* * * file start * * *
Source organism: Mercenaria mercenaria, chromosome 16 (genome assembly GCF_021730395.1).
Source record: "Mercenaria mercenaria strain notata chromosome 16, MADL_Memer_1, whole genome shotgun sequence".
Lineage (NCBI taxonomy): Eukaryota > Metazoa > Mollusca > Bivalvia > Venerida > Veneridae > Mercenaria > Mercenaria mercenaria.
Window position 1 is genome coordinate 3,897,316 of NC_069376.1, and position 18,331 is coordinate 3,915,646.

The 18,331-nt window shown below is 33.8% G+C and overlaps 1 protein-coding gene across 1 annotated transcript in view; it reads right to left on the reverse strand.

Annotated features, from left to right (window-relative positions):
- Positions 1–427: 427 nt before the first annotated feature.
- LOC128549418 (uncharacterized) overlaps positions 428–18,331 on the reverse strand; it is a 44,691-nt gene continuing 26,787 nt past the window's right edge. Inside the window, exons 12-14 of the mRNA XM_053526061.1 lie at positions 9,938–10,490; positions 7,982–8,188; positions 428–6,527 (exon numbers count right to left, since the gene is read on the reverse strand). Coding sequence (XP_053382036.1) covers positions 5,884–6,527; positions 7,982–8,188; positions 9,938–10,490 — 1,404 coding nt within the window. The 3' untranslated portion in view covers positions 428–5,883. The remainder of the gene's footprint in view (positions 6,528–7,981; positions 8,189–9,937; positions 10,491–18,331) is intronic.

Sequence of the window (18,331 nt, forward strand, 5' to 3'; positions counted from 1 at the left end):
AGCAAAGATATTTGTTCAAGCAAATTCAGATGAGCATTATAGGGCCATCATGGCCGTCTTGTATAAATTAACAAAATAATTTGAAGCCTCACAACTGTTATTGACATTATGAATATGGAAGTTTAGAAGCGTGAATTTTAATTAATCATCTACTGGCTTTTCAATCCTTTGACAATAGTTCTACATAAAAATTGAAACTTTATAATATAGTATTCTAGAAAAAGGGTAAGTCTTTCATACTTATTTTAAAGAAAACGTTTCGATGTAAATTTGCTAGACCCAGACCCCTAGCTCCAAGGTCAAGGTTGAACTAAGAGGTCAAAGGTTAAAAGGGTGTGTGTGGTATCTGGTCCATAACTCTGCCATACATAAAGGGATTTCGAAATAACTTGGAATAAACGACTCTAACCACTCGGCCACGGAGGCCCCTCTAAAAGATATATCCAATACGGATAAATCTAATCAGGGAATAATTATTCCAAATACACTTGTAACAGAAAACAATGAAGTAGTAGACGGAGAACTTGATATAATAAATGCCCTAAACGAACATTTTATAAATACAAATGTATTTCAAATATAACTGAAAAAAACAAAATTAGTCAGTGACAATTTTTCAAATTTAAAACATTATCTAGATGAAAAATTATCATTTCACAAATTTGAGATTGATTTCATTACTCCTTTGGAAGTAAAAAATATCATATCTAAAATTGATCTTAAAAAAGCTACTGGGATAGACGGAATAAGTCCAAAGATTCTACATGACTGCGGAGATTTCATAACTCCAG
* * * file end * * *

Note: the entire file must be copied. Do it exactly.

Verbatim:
Source organism: Mercenaria mercenaria, chromosome 16 (genome assembly GCF_021730395.1).
Source record: "Mercenaria mercenaria strain notata chromosome 16, MADL_Memer_1, whole genome shotgun sequence".
Lineage (NCBI taxonomy): Eukaryota > Metazoa > Mollusca > Bivalvia > Venerida > Veneridae > Mercenaria > Mercenaria mercenaria.
Window position 1 is genome coordinate 3,897,316 of NC_069376.1, and position 18,331 is coordinate 3,915,646.

The 18,331-nt window shown below is 33.8% G+C and overlaps 1 protein-coding gene across 1 annotated transcript in view; it reads right to left on the reverse strand.

Annotated features, from left to right (window-relative positions):
- Positions 1–427: 427 nt before the first annotated feature.
- LOC128549418 (uncharacterized) overlaps positions 428–18,331 on the reverse strand; it is a 44,691-nt gene continuing 26,787 nt past the window's right edge. Inside the window, exons 12-14 of the mRNA XM_053526061.1 lie at positions 9,938–10,490; positions 7,982–8,188; positions 428–6,527 (exon numbers count right to left, since the gene is read on the reverse strand). Coding sequence (XP_053382036.1) covers positions 5,884–6,527; positions 7,982–8,188; positions 9,938–10,490 — 1,404 coding nt within the window. The 3' untranslated portion in view covers positions 428–5,883. The remainder of the gene's footprint in view (positions 6,528–7,981; positions 8,189–9,937; positions 10,491–18,331) is intronic.

Sequence of the window (18,331 nt, forward strand, 5' to 3'; positions counted from 1 at the left end):
AGCAAAGATATTTGTTCAAGCAAATTCAGATGAGCATTATAGGGCCATCATGGCCGTCTTGTATAAATTAACAAAATAATTTGAAGCCTCACAACTGTTATTGACATTATGAATATGGAAGTTTAGAAGCGTGAATTTTAATTAATCATCTACTGGCTTTTCAATCCTTTGACAATAGTTCTACATAAAAATTGAAACTTTATAATATAGTATTCTAGAAAAAGGGTAAGTCTTTCATACTTATTTTAAAGAAAACGTTTCGATGTAAATTTGCTAGACCCAGACCCCTAGCTCCAAGGTCAAGGTTGAACTAAGAGGTCAAAGGTTAAAAGGGTGTGTGTGGTATCTGGTCCATAACTCTGCCATACATAAAGGGATTTCGAAATAACTTGGAATAAACGACTCTAACCACTCGGCCACGGAGGCCCCTCTAAAAGATATATCCAATACGGATAAATCTAATCAGGGAATAATTATTCCAAATACACTTGTAACAGAAAACAATGAAGTAGTAGACGGAGAACTTGATATAATAAATGCCCTAAACGAACATTTTATAAATACAAATGTATTTCAAATATAACTGAAAAAAACAAAATTAGTCAGTGACAATTTTTCAAATTTAAAACATTATCTAGATGAAAAATTATCATTTCACAAATTTGAGATTGATTTCATTACTCCTTTGGAAGTAAAAAATATCATATCTAAAATTGATCTTAAAAAAGCTACTGGGATAGACGGAATAAGTCCAAAGATTCTACATGACTGCGGAGATTTCATAACTCCAG